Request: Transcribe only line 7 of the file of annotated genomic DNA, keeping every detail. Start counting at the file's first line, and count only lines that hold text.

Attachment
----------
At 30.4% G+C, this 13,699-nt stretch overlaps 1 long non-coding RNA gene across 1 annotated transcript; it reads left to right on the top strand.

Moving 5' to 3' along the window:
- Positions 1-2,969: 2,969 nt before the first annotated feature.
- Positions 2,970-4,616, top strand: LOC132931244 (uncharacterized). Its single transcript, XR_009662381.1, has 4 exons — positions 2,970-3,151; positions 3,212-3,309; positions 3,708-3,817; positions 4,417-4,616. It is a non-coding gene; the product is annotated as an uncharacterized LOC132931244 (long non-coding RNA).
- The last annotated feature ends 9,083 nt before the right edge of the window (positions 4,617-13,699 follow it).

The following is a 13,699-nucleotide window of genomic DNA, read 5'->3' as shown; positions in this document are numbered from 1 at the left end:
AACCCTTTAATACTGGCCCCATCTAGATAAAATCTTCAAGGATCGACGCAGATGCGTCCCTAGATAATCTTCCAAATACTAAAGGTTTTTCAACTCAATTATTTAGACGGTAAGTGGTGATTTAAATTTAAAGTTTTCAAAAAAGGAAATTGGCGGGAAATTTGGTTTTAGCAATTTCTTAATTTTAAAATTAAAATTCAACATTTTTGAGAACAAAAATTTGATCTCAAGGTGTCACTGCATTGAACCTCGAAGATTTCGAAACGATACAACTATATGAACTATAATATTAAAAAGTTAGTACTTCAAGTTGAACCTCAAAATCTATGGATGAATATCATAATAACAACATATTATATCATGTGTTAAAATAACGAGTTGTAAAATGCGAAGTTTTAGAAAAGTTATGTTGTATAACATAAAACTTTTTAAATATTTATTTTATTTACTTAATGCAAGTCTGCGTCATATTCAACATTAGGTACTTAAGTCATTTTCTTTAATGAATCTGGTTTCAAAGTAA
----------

AACCCTTTAATACTGGCCCCATCTAGATAAAATCTTCAAGGATCGACGCAGATGCGTCCCTAGATAATCTTCCAAATACTAAAGGTTTTTCAACTCAATTATTTAGACGGTAAGTGGTGATTTAAATTTAAAGTTTTCAAAAAAGGAAATTGGCGGGAAATTTGGTTTTAGCAATTTCTTAATTTTAAAATTAAAATTCAACATTTTTGAGAACAAAAATTTGATCTCAAGGTGTCACTGCATTGAACCTCGAAGATTTCGAAACGATACAACTATATGAACTATAATATTAAAAAGTTAGTACTTCAAGTTGAACCTCAAAATCTATGGATGAATATCATAATAACAACATATTATATCATGTGTTAAAATAACGAGTTGTAAAATGCGAAGTTTTAGAAAAGTTATGTTGTATAACATAAAACTTTTTAAATATTTATTTTATTTACTTAATGCAAGTCTGCGTCATATTCAACATTAGGTACTTAAGTCATTTTCTTTAATGAATCTGGTTTCAAAGTAA